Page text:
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在线翻译:
szdaily -> Business_Markets -> 
Guangzhou sets out to retool its economy
    2017-11-24  08:53    Shenzhen Daily

GUANGZHOU, a major manufacturing hub, is doling out subsidies and free land as it sets out to retool its economy.

On a sunny afternoon in early November, several dozen software engineers and designers are anxiously preparing for a test flight of the EHang 184, a compact metal and glass pod outfitted with eight propellers.

The self-steering, single-passenger craft could begin buzzing through the skies of Dubai as early as next year, said Hu Huazhi, the 40-year-old chain-smoking founder, chairman, and chief executive officer of EHang, a Guangzhou-based maker of drones. The leaders of the Arab city-state want one-quarter of all transport to be autonomous by 2030 and are in talks with EHang about supplying a fleet of air taxis.

Earning bragging rights for building one of the world’s first flying cars is not just a corporate goal. “Our company’s development is also an integral component of the Guangzhou city government’s plan” to move up the technology ladder, said Hu as he showed visitors around the company’s offices and flight command center, which are housed inside an abandoned amusement park devoted to the wonders of space travel.

Some 19 miles away, at a factory complex owned by Guangzhou Automobile Group Co. (GAC), rows of orange-and-black German-made industrial robots pivot and plunge as they assemble and solder Trumpchi-brand SUVs, with few workers in sight. With the blessing and support of local officials, the carmaker is building a US$6.5 billion industrial park nearby to produce connected new energy vehicles.

“The economic structural transformation you see here is not only for the benefit of enterprises — we also have a responsibility to the country,” said GAC president Feng Xingya. “We are trying to achieve innovation-driven development, and we must carry out the government’s policy to succeed.”

Guangzhou is starting to look like the poster child for China’s current effort to transform its economy.

“Made in China 2025,” an initiative unveiled by the government two years ago, directs cities and companies to shift out of low-cost, labor-intensive manufacturing and into higher value-added production.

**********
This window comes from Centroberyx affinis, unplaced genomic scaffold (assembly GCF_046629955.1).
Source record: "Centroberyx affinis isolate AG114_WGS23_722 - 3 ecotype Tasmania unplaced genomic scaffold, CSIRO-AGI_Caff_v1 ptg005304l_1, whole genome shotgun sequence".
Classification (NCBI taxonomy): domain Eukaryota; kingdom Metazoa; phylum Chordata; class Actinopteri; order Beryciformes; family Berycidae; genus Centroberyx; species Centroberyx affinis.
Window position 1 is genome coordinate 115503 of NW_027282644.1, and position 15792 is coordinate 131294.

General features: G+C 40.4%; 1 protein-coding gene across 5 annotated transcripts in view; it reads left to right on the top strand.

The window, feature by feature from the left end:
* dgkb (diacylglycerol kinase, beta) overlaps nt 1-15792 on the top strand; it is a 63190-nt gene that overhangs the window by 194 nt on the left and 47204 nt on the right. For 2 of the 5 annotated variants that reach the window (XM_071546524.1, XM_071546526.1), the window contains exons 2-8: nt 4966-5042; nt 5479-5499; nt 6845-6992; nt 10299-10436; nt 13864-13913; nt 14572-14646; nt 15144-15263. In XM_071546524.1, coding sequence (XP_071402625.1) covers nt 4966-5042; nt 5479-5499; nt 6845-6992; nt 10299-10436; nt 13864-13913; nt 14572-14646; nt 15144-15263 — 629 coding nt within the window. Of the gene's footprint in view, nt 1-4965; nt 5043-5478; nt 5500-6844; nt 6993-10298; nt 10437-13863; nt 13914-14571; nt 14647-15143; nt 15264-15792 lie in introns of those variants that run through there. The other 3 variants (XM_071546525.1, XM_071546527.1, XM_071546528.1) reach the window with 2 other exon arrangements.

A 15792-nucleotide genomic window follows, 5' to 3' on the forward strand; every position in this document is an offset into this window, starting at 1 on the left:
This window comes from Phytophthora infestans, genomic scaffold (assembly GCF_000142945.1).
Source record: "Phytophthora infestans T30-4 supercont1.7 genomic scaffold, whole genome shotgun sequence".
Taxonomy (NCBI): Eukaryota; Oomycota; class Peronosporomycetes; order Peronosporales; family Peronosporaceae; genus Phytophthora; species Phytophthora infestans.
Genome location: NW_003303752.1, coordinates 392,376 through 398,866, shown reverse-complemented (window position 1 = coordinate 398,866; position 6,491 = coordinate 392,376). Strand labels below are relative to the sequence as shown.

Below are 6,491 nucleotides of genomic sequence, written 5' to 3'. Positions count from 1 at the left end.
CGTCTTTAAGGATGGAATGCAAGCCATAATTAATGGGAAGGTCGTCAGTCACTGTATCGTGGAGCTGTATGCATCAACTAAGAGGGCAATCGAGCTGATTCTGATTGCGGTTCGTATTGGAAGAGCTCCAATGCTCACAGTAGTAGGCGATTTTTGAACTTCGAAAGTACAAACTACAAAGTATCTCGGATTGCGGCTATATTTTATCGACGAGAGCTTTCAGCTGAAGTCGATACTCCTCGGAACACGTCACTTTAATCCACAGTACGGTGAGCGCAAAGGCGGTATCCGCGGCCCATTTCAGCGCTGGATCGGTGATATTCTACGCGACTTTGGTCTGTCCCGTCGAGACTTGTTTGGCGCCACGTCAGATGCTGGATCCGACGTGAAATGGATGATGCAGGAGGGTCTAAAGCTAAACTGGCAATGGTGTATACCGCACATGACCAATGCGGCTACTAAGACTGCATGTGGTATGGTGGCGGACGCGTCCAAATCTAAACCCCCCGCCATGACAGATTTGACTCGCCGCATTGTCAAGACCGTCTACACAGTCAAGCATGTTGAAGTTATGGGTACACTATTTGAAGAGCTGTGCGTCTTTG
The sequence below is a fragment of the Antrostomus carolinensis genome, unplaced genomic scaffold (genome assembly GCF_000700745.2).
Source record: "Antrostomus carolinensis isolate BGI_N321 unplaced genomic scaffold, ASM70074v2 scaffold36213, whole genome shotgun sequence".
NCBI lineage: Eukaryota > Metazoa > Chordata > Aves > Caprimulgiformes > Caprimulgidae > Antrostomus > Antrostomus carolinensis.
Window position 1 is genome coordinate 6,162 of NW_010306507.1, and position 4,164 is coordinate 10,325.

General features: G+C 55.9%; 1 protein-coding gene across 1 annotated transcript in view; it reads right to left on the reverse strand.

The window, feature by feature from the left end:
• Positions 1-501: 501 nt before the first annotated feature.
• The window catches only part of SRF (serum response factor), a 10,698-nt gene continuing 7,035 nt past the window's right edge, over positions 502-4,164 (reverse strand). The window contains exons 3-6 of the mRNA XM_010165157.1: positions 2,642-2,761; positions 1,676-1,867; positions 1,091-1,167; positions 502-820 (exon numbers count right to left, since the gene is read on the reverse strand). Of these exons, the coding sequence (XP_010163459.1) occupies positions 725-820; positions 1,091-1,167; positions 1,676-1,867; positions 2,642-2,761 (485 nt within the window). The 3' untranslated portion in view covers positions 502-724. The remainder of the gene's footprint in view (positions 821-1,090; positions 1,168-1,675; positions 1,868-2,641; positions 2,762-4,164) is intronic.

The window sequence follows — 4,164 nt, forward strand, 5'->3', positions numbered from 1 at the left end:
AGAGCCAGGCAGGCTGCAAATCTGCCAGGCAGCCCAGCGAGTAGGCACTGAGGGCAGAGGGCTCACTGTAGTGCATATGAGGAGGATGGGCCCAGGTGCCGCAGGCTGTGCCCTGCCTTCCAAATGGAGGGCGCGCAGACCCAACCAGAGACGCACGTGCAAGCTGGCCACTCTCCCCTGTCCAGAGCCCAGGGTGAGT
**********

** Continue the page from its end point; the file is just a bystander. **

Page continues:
State planners want firms to become globally competitive in established industries as well as dominate new ones like drones and artificial intelligence.

“China wants to raise productivity in every part of the economy. And that includes improving the quality of human talent, how capital is used, and how technology is developed,” said Scott Kennedy, director of the Project on Chinese Business and Political Economy at the Center for Strategic and International Studies in Washington.

“They think that doesn’t happen naturally. The government has to put their finger on the scale to make that transition happen in a way that is productive for the country.”

The “Made in China 2025” initiative sets ambitious targets for things such as the deployment of Chinese-made robots and domestic content in the production of advanced electronics. The job of delivering on those goals falls largely to provinces and cities across the country. As China’s third-largest municipality and an important manufacturing base, Guangzhou was destined to play a starring role in the implementation of the government’s blueprint.

Earlier this year, the city unveiled a plan that aims for trillions of yuan in revenue from information technology, artificial intelligence, biomedicine, advanced manufacturing, shipping, new energy, and other industries by 2021. City officials have traveled to Singapore, Chicago, and Silicon Valley this year to tout Guangzhou’s attractions as a business and manufacturing hub. (SD-Agencies)

 

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